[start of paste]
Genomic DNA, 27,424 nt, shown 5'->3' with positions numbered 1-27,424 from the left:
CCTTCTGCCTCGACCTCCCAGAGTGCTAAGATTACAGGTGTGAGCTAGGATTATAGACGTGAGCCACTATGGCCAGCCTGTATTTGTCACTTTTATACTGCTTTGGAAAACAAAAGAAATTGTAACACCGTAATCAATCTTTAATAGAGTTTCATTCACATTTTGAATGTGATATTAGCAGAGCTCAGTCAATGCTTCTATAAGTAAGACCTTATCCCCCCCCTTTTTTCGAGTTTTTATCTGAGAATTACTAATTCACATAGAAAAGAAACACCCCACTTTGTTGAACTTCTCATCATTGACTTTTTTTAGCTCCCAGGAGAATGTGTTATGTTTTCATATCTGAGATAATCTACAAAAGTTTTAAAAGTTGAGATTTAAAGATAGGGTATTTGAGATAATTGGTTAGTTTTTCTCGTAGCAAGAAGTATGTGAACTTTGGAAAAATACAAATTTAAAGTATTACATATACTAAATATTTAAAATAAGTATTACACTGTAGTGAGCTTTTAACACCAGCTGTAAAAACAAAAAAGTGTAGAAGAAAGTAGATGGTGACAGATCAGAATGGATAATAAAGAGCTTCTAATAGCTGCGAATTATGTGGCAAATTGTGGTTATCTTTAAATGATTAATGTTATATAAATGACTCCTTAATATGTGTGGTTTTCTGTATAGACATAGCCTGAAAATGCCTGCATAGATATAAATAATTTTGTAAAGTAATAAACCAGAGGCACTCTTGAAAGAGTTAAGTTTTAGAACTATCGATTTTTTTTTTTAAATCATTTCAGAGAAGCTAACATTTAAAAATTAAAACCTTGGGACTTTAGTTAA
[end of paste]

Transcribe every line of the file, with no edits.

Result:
Genomic DNA, 27,424 nt, shown 5'->3' with positions numbered 1-27,424 from the left:
CCTTCTGCCTCGACCTCCCAGAGTGCTAAGATTACAGGTGTGAGCTAGGATTATAGACGTGAGCCACTATGGCCAGCCTGTATTTGTCACTTTTATACTGCTTTGGAAAACAAAAGAAATTGTAACACCGTAATCAATCTTTAATAGAGTTTCATTCACATTTTGAATGTGATATTAGCAGAGCTCAGTCAATGCTTCTATAAGTAAGACCTTATCCCCCCCCTTTTTTCGAGTTTTTATCTGAGAATTACTAATTCACATAGAAAAGAAACACCCCACTTTGTTGAACTTCTCATCATTGACTTTTTTTAGCTCCCAGGAGAATGTGTTATGTTTTCATATCTGAGATAATCTACAAAAGTTTTAAAAGTTGAGATTTAAAGATAGGGTATTTGAGATAATTGGTTAGTTTTTCTCGTAGCAAGAAGTATGTGAACTTTGGAAAAATACAAATTTAAAGTATTACATATACTAAATATTTAAAATAAGTATTACACTGTAGTGAGCTTTTAACACCAGCTGTAAAAACAAAAAAGTGTAGAAGAAAGTAGATGGTGACAGATCAGAATGGATAATAAAGAGCTTCTAATAGCTGCGAATTATGTGGCAAATTGTGGTTATCTTTAAATGATTAATGTTATATAAATGACTCCTTAATATGTGTGGTTTTCTGTATAGACATAGCCTGAAAATGCCTGCATAGATATAAATAATTTTGTAAAGTAATAAACCAGAGGCACTCTTGAAAGAGTTAAGTTTTAGAACTATCGATTTTTTTTTTTAAATCATTTCAGAGAAGCTAACATTTAAAAATTAAAACCTTGGGACTTTAGTTAA